Teachers are doing a fabulous job at tackling the new curriculum and as we continue our learning journey we need to make use of communities around us who are willing to help. Programming is new to many teachers, but there are loads of people who do it all day (and then go to âcoding partiesâ at night for fun!) and we can use them to help us out!
This weekend marks âPyconâ a community-organised conference about the Python programming language. Before you all think âahhh, thatâs very scary and I wouldnât know anythingâ believe me, all you need is to be willing to learn! The Pycon organisers have a specific education track designed to support teachers with using Python in the classroom, but the really cool thing is the mix of developers and teachers – itâs like a pool of people who can tell you what youâre doing wrong or explain tricky things and make your resources to help you teach it: amazing!
New year, new kids, new iPad-related ideasâ¦
So…the new term is always interesting for me, a time to think about what I will do differently from the previous year and what will stay the same. This year I had a new element of consideration as it was my second school year with 1:1 iPads. You would think, having done it all once, I would be much more prepared for a 1:1 iPad class, but actually I was a lot more unsure!
This week marked my school staff’s first official introduction into the new Computing curriculum. I, myself, have been on a big journey since the Computing Programme of Study was first announced. When I first heard about it I was surprised and shocked, would we be able to teach this? How on earth would I be able to support my staff?Â Some of whom were still not confident delivering the old ICT curriculum! Well a year (and a bit) on and many hours spent on Twitter, reading blogposts, attending courses (and the like) I’m Â ready and raring to go. I have just completedÂ writing the curriculum including main strands or topics, learning intentions and success criteria, activity suggestions and learning outcomes. This is something that I feel truly covers the scope of understanding that is necessary in the new curriculum whilst modelling how exciting, creative and exploratory Computer Science can really be.
I made the decision recently that there was no way I could give staff as much information as they needed to teach the new curriculum from one twilight session. We made the decision to just introduce staff to the content necessary for Autumn 1 and 2, ready to teach those aspects, and I will be ready with another INSET or twilight after October half term to prepare everyone for Spring. This meant that I had 3 focuses for this twilight:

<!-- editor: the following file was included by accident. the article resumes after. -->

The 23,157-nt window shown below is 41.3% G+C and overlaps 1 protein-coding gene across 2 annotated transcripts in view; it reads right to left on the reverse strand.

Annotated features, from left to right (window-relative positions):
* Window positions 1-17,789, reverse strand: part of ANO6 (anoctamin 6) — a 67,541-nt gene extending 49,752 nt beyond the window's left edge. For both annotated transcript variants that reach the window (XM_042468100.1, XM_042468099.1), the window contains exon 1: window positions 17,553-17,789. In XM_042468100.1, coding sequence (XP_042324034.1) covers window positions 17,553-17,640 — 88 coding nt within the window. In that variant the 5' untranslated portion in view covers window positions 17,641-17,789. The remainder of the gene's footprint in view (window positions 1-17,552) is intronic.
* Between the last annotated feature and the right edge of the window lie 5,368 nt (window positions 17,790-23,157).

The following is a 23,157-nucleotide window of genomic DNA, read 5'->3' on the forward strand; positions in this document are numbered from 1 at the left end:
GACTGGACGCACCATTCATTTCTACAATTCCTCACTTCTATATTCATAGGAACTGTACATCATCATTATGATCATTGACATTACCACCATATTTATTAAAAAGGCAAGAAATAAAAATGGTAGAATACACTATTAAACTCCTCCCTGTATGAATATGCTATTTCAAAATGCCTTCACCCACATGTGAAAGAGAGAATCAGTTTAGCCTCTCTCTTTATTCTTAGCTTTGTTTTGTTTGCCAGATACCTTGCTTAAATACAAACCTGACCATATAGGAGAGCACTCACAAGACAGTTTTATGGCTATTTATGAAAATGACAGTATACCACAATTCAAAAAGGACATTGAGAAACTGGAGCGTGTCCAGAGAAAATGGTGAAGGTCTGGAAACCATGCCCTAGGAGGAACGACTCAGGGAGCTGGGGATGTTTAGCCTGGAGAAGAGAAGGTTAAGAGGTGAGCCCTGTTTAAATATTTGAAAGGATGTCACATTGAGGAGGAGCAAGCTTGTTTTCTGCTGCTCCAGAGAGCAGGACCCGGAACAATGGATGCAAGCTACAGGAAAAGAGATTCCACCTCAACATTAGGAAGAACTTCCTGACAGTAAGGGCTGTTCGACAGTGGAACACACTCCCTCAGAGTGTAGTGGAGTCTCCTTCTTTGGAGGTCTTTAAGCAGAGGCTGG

Computing not ICT is really a false title. Although there has been a name-change, if you look closely at the curriculum most of it we were already teaching. ICT hasn’t gone anywhere at all and the old ‘control’ strand links nicely with a lot of the programming and algorithms objectives! Anyway, after lots of hard work I am finally at the stage where the first draft of my school’s Computing curriculum is ready. I will share it as it currently stands although I expect, as it develops and we begin implementing it, it will change.
The ‘Teaching Blocks’ document shows you roughly how I am organising the coverage of the objectives.
Following my time at Picademy, I decided to set up a local Raspberry Pi Networking group to try and connect with other schools that are using Raspberry Pis. Not only this, I wanted to show other schools what could be done on Raspberry Pis and how they could play an important role in the implementation of the new Computing curriculum. Iâve since decided that MK:Pi (with a little help from @Denbigh_TSA) is a better name for the group as the former is a bit of a mouthful!
I sent out some emails and advertised it in a local teaching news email and hoped that someone would come! Luckily, they did! A mixture of KS2 and KS3 teachers attended and I had my 5 Pis set up with some activities and two lovely Digital Leaders who stayed behind to show off what theyâd been doing on the Pis.
If you have not read my first and second posts on this subject: Raspberry Pi in the Classroom â Step 1: I have a Pi but I havenât plugged it in and Iâm not sure where to startâ¦ and Raspberry Pi in the Classroom – Step 2: Now, should I plug the Pi in? How will I know what to do? then you might want to start there.
If you have not already decided, you need to think about the reason you are using a Raspberry Pi for your lesson as opposed to another device.
If you have not read my first post on this subject: Raspberry Pi in the Classroom â Step 1: I have a Pi but I havenât plugged it in and Iâm not sure where to startâ¦ then you might want to start there.
If you have never connected a Raspberry Pi and turned it on then it will look different from other computers you have used. When initially being connected to power (as there is no âbuttonâ for on and off) it will load as a screen of scrolling text (command line) and then ask for a username and password. I am not going to write a tutorial here for how to log on to your pi and do certain things, but there are already plenty of blog posts around that do that and the Raspberry Pi foundation website is extremely useful for getting started.
This weekend I stumbled across a Guardian debate about whether or not teachers should be called by their first name. You can see the original article here. The article begins with a story of a teacher, whom had previously been referred to as ‘Professor’ due to her level of expertise, experiencing a pupil’s unavoidable habit of referring to all females as ‘Miss’.
Coates says: “It’s a depressing example of how women are given low status and men, no matter how young or new in the job they are, are given high status…Miss is ridiculous: it doesn’t match Sir at all. It’s just one of the names you can call an unmarried woman.”